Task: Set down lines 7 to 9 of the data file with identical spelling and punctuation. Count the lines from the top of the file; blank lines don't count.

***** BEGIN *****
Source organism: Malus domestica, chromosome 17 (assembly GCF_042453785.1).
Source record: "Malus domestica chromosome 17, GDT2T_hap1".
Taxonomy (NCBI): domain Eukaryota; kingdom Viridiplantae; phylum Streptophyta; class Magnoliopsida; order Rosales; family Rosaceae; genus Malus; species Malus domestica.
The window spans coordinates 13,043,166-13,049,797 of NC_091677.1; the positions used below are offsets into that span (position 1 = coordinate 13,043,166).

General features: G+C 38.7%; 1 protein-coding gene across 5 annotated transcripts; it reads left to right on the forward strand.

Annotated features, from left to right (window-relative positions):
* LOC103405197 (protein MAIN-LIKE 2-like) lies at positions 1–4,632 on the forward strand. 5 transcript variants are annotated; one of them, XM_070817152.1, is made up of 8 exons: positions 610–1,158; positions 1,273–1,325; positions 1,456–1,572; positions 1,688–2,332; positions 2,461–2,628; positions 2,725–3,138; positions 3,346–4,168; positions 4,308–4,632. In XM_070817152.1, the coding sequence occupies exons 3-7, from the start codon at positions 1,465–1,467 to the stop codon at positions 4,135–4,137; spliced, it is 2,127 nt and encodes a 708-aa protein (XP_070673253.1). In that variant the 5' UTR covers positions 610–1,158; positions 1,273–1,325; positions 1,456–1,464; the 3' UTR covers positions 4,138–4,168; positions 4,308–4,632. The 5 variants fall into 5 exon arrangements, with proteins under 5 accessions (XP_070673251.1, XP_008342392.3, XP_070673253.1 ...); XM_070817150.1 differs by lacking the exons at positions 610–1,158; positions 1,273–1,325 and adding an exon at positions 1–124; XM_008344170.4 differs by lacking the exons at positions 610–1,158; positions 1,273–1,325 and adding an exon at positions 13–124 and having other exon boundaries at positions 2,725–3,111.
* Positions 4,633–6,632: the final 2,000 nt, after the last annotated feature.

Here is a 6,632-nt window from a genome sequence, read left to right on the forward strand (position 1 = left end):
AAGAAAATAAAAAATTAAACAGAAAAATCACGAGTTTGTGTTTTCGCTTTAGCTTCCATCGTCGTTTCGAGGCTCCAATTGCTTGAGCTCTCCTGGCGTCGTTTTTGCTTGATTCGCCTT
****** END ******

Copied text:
* LOC103405197 (protein MAIN-LIKE 2-like) lies at positions 1–4,632 on the forward strand. 5 transcript variants are annotated; one of them, XM_070817152.1, is made up of 8 exons: positions 610–1,158; positions 1,273–1,325; positions 1,456–1,572; positions 1,688–2,332; positions 2,461–2,628; positions 2,725–3,138; positions 3,346–4,168; positions 4,308–4,632. In XM_070817152.1, the coding sequence occupies exons 3-7, from the start codon at positions 1,465–1,467 to the stop codon at positions 4,135–4,137; spliced, it is 2,127 nt and encodes a 708-aa protein (XP_070673253.1). In that variant the 5' UTR covers positions 610–1,158; positions 1,273–1,325; positions 1,456–1,464; the 3' UTR covers positions 4,138–4,168; positions 4,308–4,632. The 5 variants fall into 5 exon arrangements, with proteins under 5 accessions (XP_070673251.1, XP_008342392.3, XP_070673253.1 ...); XM_070817150.1 differs by lacking the exons at positions 610–1,158; positions 1,273–1,325 and adding an exon at positions 1–124; XM_008344170.4 differs by lacking the exons at positions 610–1,158; positions 1,273–1,325 and adding an exon at positions 13–124 and having other exon boundaries at positions 2,725–3,111.
* Positions 4,633–6,632: the final 2,000 nt, after the last annotated feature.

Here is a 6,632-nt window from a genome sequence, read left to right on the forward strand (position 1 = left end):